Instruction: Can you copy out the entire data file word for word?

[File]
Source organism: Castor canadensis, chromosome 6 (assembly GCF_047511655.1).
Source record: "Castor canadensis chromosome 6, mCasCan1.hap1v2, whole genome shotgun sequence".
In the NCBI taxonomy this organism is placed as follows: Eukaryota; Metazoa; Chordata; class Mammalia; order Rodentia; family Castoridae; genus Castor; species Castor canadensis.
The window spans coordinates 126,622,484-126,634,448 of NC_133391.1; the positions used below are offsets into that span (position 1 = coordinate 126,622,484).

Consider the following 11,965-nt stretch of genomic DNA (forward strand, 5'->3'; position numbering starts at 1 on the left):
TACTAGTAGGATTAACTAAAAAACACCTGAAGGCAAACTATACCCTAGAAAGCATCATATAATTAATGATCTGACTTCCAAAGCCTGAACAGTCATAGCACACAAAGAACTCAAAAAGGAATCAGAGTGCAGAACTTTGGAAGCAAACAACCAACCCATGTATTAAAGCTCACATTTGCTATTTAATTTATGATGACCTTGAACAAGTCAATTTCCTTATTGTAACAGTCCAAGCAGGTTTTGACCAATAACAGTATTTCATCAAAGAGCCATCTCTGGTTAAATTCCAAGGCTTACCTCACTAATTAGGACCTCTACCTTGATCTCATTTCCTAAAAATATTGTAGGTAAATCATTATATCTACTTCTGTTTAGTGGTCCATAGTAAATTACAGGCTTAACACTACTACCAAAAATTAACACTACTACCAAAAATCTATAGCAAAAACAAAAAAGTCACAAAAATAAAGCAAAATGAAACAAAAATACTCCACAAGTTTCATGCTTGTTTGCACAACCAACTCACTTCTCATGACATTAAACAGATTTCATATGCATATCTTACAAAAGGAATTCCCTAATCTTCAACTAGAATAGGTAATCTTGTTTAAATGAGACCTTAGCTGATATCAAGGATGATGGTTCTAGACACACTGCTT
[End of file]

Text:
Source organism: Castor canadensis, chromosome 6 (assembly GCF_047511655.1).
Source record: "Castor canadensis chromosome 6, mCasCan1.hap1v2, whole genome shotgun sequence".
In the NCBI taxonomy this organism is placed as follows: Eukaryota; Metazoa; Chordata; class Mammalia; order Rodentia; family Castoridae; genus Castor; species Castor canadensis.
The window spans coordinates 126,622,484-126,634,448 of NC_133391.1; the positions used below are offsets into that span (position 1 = coordinate 126,622,484).

Consider the following 11,965-nt stretch of genomic DNA (forward strand, 5'->3'; position numbering starts at 1 on the left):
TACTAGTAGGATTAACTAAAAAACACCTGAAGGCAAACTATACCCTAGAAAGCATCATATAATTAATGATCTGACTTCCAAAGCCTGAACAGTCATAGCACACAAAGAACTCAAAAAGGAATCAGAGTGCAGAACTTTGGAAGCAAACAACCAACCCATGTATTAAAGCTCACATTTGCTATTTAATTTATGATGACCTTGAACAAGTCAATTTCCTTATTGTAACAGTCCAAGCAGGTTTTGACCAATAACAGTATTTCATCAAAGAGCCATCTCTGGTTAAATTCCAAGGCTTACCTCACTAATTAGGACCTCTACCTTGATCTCATTTCCTAAAAATATTGTAGGTAAATCATTATATCTACTTCTGTTTAGTGGTCCATAGTAAATTACAGGCTTAACACTACTACCAAAAATTAACACTACTACCAAAAATCTATAGCAAAAACAAAAAAGTCACAAAAATAAAGCAAAATGAAACAAAAATACTCCACAAGTTTCATGCTTGTTTGCACAACCAACTCACTTCTCATGACATTAAACAGATTTCATATGCATATCTTACAAAAGGAATTCCCTAATCTTCAACTAGAATAGGTAATCTTGTTTAAATGAGACCTTAGCTGATATCAAGGATGATGGTTCTAGACACACTGCTT